instances  = 50
per_source = 20
cps        = 5 2
The instances option limits the total number of simultaneous connections xinetd will accept for a server. The default value is UNLIMITED, which imposes no limit. Setting a numeric value causes xinetd to refuse connection attempts if the specified number of connections are already active.
The per_source option is similar to instances, but it applies only to a single client computer. For instance, the preceding combination of instances and per_source limits the total number of connections to 50, of which up to 20 may be from a single IP address.
The cps option limits the rate of incoming connections per second. It takes two arguments: the number of connections it accepts per second and the number of seconds to wait before accepting new connections if the limit is exceeded. In cps=5 2xinetd accepts up to five incoming connections per second; if more than that number arrive, the super-server refuses new connections for two seconds. This option can be helpful in limiting damage from denial-of-service (DoS) attacks and in controlling bursts of activity (such as a small web site being “Slashdotted”). The default is cps=50 10.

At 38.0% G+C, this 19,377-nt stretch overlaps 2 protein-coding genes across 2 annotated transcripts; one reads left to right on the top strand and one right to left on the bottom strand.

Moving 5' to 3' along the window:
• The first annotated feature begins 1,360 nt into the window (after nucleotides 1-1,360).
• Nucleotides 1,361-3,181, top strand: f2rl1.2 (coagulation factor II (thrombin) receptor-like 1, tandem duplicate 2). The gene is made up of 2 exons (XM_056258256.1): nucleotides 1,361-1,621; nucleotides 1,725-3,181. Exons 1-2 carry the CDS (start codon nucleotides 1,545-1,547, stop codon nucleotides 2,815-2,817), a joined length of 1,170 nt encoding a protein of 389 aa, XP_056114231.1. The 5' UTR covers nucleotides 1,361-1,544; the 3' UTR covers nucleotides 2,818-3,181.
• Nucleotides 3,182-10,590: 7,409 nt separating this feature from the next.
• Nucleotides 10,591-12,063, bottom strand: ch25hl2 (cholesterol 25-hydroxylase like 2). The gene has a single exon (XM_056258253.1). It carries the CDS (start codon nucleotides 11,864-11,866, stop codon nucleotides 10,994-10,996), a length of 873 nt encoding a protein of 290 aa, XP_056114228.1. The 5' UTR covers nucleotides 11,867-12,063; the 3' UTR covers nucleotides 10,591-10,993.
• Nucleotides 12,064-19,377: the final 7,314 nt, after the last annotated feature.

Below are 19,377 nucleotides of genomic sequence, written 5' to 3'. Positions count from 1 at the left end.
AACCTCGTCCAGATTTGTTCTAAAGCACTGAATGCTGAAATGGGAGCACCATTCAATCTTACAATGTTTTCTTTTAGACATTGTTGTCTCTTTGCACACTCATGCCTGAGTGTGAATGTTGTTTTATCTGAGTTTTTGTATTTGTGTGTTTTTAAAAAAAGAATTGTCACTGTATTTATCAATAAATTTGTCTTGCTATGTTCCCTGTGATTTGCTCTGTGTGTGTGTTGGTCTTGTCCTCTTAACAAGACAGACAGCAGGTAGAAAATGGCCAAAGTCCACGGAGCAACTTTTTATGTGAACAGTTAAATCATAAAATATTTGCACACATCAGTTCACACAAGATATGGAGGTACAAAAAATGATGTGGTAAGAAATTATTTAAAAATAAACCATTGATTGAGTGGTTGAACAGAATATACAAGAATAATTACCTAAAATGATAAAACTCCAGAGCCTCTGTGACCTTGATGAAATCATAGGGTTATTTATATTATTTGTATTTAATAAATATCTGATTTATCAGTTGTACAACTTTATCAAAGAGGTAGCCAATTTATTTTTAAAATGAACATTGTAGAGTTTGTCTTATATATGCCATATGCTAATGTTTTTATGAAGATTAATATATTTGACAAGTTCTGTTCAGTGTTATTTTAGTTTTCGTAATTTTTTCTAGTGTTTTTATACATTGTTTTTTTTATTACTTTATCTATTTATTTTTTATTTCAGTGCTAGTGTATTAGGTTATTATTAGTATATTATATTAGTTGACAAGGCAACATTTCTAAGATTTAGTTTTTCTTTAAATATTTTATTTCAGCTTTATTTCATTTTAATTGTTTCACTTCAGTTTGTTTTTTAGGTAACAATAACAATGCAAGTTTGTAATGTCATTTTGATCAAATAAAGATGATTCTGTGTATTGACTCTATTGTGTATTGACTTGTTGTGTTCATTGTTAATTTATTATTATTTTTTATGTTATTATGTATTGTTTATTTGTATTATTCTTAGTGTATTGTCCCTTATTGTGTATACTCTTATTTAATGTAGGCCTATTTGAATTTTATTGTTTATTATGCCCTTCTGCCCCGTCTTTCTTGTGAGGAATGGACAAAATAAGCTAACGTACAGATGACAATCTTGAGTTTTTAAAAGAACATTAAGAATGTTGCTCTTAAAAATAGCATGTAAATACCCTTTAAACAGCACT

Reasonable values for all of these options depend on the server being managed, the capabilities of the underlying host computer, the speed of the computer’s network connection, and your own tolerances for sluggish operation. You might set low values for big, sluggish servers running on slow hardware, and set higher values for small quick servers running on fast hardware. If you’re unsure what values to set, try monitoring normal activity. If your system’s performance isn’t too sluggish with the highest loads you see, try setting limits above the peak values you see.
CPU Load Controls
Another approach to managing the impact of incoming connections is to have xinetd monitor system load and accept or refuse connections based on activity. The main method of imposing such limits is to use the max_load option, which takes a one-minute CPU load value as a value: